‘Instead of paying attention to the faces of people passing by, I watched their feet, and all these busy types were reduced to hurrying steps − toward what? And it was clear to me that our mission was to graze the dust in search of a mystery stripped of anything serious.’
– Emil Cioran, Anathemas and Admirations (1987) Trans. Richard Howard
(quoted in Flights by Olga Tokarczuk, Trans. Jennifer Croft, 2017)
White Cube Mason’s Yard is pleased to present an exhibition by Christian Marclay. Featuring two new video works that reconsider the relationship between image and text, the exhibition foregrounds the role of collage, the readymade and the poetics of chance encounter within Marclay's wide-ranging practice.
In the ground floor gallery, a new stop-motion animation combines strategies of street photography, conceptual art and serial production to create a kinetic portrait of the urban environment. Constructed in the same manner as earlier videos by the artist that featured found urban detritus like cigarette butts or bottle caps, it presents thousands of photographs of the ‘Look’ sign, painted at crossings and intersections on London streets. Like the experiments of early cinema or the stuttering movement of a flip book, Marclay's collection of images captures this blunt, textual command in a surprising array of states: precise, erratic, superimposed or virtually erased by traffic or weather. Through isolation and repetition of his subject, Marclay accesses the strange within the familiar, allowing the viewer to look again at this everyday instruction.
The relationship of text to image continues in a large-scale, silent video installation presented in the lower-ground floor gallery. In this work, thousands of cinematic cutouts, cropped from the bottom of the frame where subtitles typically feature, are collated and presented as a floor-to-ceiling column of 22 horizontal strips. Conceived as a ‘vertical poem’, fleeting extracts of English subtitles resembling lines of concrete poetry are overlaid on disparate, cinematic fragments that conjoin and flow in a dense, painterly tapestry of word and image. An overall structural logic allows the viewer to make subjective connections across numerous themes, peripheral actions, obscured scenes, frenetic camera movements and kaleidoscopic colours. Toying with our impulse to read images, the work serves to expose how the interpretation of cinematic tropes are both collective and personal. Various forms connect across different clips, echoing the artist’s works with paper fragments and his ‘Body Mix’ series in which figures from different record covers come together to make new composites.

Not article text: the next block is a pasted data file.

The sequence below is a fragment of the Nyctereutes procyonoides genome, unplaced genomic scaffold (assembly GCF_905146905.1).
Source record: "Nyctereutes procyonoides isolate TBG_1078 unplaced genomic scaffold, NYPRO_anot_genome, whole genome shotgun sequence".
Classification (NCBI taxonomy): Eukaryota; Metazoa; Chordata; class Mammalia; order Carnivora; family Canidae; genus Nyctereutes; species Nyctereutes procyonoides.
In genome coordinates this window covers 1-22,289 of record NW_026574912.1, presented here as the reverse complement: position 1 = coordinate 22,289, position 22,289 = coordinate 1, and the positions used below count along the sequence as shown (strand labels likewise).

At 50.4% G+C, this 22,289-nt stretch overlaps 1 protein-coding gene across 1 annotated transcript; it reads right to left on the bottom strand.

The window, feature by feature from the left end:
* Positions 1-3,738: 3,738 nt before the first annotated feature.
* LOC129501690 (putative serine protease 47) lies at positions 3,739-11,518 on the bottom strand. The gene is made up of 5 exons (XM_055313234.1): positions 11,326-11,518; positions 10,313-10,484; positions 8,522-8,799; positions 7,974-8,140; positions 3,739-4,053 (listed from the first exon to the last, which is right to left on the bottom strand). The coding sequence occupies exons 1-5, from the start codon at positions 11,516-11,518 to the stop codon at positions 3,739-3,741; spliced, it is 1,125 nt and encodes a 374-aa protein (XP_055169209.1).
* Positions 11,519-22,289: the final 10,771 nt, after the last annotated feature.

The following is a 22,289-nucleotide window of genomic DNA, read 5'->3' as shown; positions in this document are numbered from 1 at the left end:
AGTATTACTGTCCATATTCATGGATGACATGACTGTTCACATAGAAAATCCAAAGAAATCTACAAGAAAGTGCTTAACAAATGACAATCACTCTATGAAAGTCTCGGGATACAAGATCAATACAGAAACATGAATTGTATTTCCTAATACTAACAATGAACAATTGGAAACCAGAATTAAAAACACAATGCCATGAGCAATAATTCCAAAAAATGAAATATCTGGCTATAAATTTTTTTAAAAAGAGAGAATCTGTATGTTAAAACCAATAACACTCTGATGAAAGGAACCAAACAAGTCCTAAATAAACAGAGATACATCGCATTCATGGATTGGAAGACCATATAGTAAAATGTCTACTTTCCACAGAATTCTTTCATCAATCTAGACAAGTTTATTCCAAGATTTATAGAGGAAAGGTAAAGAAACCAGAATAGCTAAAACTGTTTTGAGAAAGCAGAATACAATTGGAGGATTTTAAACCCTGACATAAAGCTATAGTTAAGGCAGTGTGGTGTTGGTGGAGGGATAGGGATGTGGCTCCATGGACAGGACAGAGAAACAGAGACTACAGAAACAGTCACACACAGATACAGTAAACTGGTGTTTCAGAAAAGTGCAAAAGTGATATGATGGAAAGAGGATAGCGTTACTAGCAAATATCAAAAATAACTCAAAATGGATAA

Marclay has said that his use of collage – which relates to a Duchampian notion of the readymade as well as to the experimental approach of Fluxus – combines visual recognition with the shock of contextual transformation. In these two new video works, his use of the collaged fragment allows for a shift in focus, redirecting the eye from centre to edge, downward to the dirty corner of a street seen from above or the very bottom section of a film frame, and relocating it as the site of chance encounter and potential narrative.
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